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 Post subject: What is your OS development history?
PostPosted: Sun Jan 01, 2017 1:43 pm 
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Hi,


I just described my OS development history more thoroughly at glaux-os.org. So I'm wondering, what is yours?


Regards,
glauxosdever

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 Post subject: Re: What is your OS development history?
PostPosted: Mon Jan 02, 2017 1:27 am 
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Not much history to my OS development endeavors. My first attempt at an OS was around 2 years ago, back then I could do very little outside of C# so I tried COSMOS, played around with a few fancy console things, got bored and that was it. A few months later, armed with C I had picked up while working on some PSP related projects, I tried again, thus the mess that is Midnight OS was born. I got stuck at IRQs, got bored and dropped the project. This was around when I joined this forum, one could tell I lacked enough knowledge because I wasn't even sure if GRUB was booting me into protected mode!

On to about 6 months later (although it certainly felt longer to me), I try again, this time, I get much further with ApertureOS. I get in a bunch of drivers and overall end up with a monolithic kernel that kind of works, it's a terrible mess, but it can read from disk via ahci, has mouse and keyboard via ps/2 and a WIP network stack and rtl8139 driver and a WIP HD Audio driver. This mess is fine because my goal at this point is to learn all the things I need to design ahead for.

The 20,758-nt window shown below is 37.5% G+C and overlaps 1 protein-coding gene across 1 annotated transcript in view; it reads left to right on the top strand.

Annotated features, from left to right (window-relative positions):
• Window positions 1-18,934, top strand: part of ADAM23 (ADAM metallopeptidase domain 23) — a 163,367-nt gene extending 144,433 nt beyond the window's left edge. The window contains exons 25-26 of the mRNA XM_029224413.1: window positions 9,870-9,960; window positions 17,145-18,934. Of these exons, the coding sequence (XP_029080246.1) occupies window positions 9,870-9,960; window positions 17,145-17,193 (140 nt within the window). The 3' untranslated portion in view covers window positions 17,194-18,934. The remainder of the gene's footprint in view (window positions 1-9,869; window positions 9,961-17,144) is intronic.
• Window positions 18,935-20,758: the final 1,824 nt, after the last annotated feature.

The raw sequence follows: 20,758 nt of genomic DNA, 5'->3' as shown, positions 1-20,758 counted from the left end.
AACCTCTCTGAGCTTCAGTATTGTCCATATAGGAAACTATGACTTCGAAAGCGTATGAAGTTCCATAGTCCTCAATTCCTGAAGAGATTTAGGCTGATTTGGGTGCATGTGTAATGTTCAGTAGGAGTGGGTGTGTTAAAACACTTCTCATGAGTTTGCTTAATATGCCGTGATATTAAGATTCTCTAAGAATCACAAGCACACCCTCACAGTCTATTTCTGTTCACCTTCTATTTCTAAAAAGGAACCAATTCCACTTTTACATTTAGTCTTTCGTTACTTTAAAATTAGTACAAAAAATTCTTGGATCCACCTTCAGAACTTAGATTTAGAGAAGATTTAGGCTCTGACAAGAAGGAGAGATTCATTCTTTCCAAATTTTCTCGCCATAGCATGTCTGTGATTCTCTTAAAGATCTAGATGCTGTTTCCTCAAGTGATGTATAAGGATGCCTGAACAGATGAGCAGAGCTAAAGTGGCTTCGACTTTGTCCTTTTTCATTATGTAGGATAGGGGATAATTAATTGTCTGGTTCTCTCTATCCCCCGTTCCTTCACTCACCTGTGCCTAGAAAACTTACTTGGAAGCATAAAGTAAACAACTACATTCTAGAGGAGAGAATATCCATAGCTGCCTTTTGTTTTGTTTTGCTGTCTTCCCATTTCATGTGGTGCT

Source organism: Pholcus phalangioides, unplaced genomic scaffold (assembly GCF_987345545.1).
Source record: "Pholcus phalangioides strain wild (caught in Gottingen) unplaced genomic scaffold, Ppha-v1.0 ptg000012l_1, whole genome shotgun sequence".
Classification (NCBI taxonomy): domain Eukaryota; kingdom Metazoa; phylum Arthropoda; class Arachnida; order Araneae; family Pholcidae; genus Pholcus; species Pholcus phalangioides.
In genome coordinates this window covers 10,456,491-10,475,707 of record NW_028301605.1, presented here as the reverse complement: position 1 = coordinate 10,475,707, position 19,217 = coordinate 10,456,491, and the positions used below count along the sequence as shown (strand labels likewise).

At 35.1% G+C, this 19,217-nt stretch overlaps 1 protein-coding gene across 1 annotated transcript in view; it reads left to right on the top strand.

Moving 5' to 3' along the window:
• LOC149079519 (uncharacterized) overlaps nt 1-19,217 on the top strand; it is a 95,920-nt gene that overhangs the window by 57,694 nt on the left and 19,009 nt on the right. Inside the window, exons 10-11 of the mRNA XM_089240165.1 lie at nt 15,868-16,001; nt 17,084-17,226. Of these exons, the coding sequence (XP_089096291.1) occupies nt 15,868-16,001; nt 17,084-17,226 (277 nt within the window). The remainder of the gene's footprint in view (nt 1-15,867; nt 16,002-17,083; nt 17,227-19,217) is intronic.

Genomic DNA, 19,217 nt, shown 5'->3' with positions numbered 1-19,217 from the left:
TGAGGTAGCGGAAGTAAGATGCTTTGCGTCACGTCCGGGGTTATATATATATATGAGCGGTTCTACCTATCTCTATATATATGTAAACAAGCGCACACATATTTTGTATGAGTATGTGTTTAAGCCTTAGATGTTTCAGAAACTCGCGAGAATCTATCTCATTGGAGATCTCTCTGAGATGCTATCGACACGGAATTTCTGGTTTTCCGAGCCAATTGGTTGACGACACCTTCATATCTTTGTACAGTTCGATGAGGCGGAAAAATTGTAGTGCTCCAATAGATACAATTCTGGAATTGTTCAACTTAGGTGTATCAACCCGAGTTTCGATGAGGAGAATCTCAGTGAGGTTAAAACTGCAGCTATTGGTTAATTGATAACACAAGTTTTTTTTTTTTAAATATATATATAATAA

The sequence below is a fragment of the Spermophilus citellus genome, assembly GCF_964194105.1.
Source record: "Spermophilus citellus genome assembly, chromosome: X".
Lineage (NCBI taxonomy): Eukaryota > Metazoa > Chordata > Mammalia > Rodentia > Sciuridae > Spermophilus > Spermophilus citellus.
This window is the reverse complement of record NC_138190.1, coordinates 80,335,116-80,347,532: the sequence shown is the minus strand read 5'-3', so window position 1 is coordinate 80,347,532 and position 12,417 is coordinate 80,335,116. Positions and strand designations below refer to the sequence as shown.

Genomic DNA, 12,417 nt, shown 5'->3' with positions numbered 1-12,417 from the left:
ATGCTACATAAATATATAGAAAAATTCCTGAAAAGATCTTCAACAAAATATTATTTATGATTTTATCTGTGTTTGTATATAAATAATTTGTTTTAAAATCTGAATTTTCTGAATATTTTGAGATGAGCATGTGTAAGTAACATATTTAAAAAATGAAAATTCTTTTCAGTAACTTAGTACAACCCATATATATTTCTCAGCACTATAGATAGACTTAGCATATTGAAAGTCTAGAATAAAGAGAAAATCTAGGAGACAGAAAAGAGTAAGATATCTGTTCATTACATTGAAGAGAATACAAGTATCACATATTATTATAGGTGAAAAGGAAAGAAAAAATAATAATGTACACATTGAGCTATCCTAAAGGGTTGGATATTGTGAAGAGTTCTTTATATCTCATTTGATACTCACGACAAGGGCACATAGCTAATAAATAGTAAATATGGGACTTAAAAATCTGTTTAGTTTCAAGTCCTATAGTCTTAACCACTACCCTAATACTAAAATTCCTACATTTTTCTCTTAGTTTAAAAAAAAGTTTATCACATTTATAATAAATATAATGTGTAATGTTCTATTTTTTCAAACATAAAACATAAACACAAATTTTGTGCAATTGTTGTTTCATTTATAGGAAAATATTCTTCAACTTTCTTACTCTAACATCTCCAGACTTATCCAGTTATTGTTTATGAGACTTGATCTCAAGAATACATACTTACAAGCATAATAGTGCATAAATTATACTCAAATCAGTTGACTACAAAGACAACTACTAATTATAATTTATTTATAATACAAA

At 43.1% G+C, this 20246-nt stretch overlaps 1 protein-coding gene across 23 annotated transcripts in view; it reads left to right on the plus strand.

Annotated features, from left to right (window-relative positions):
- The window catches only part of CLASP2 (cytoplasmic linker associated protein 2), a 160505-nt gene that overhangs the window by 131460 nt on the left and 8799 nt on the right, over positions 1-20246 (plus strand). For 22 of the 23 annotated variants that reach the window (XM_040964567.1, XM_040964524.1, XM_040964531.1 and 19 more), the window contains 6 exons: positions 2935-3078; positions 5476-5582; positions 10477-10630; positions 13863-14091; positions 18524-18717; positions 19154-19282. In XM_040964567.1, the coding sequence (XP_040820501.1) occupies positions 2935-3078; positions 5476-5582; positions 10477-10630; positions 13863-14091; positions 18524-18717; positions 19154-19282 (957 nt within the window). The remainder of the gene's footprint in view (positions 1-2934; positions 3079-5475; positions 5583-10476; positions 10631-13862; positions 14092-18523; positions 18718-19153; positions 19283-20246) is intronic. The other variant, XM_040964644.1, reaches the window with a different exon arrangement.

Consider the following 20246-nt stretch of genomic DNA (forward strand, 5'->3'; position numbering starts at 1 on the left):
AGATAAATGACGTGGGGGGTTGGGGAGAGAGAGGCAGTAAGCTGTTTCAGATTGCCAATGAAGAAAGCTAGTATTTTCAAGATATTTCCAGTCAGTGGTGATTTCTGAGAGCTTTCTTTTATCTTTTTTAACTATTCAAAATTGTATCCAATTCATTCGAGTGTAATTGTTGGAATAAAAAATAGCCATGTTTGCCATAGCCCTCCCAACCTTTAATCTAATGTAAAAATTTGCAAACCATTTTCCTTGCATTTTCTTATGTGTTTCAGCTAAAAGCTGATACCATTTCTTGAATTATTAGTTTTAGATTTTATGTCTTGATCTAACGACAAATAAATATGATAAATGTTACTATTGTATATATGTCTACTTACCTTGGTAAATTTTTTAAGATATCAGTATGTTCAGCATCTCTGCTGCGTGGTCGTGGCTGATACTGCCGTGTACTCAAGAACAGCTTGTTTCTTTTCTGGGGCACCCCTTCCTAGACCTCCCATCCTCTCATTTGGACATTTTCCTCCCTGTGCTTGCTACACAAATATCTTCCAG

I take a break as university starts taking up a lot more time and I get more interested in other hobbies and then during winter break I start again. This time I'm aiming to do things properly, I imagine an elegant piece of software where every piece just fits in seamlessly. Around this time that was all I was going with. I still didn't have enough understanding of how things work at a user space level, but I would gradually pick that up. I spend a few months working on the low level parts on and off. Then, around June, I start getting to the fun parts, I'm ready to start implementing syscalls, this is around when I learn about plan 9 and microkernels in general and decide that I want to do a microkernel as well. From there, I end up spending a few months getting appropriate syscalls ready, at one point I spent a week writing and rewriting my shared memory system because I couldn't decide how to design it nicely. I end up taking a week off to do some design on paper and figure out the design I have now. From there on it's a mostly smooth sailing with the occasional hiesenbug or minor design flaw that needs some refactoring. I get musl to initialize and then start implementing syscalls for drivers.

And that's what I've been doing since! Writing drivers, fixing bugs and optimizing/cleaning up parts of the kernel. Now I'm at about 13000 LoC with a basic user space and various WIP drivers: Cardinal Source Code, #Cardinal-OS on Freenode ( irc.freenode.net ) to keep up with development.

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Working on Cardinal
Find me at #Cardinal-OS on freenode!


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 Post subject: Re: What is your OS development history?
PostPosted: Mon Jan 02, 2017 7:35 am 
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I first tried to make a assembly os. Failed.
I first tried to make a assembly os. Failed.
I first tried to make a assembly os. Failed.
I first tried to make a assembly os. Failed.
Then, i tried to follow Bare Bones. Faiiled.
Then, i tried to follow Bare Bones. Faiiled.
Then i finally got Bare Bones working.
I then tried to make more bare bones, and kinda failed.
I then tried to make dixium/triodium, current OS.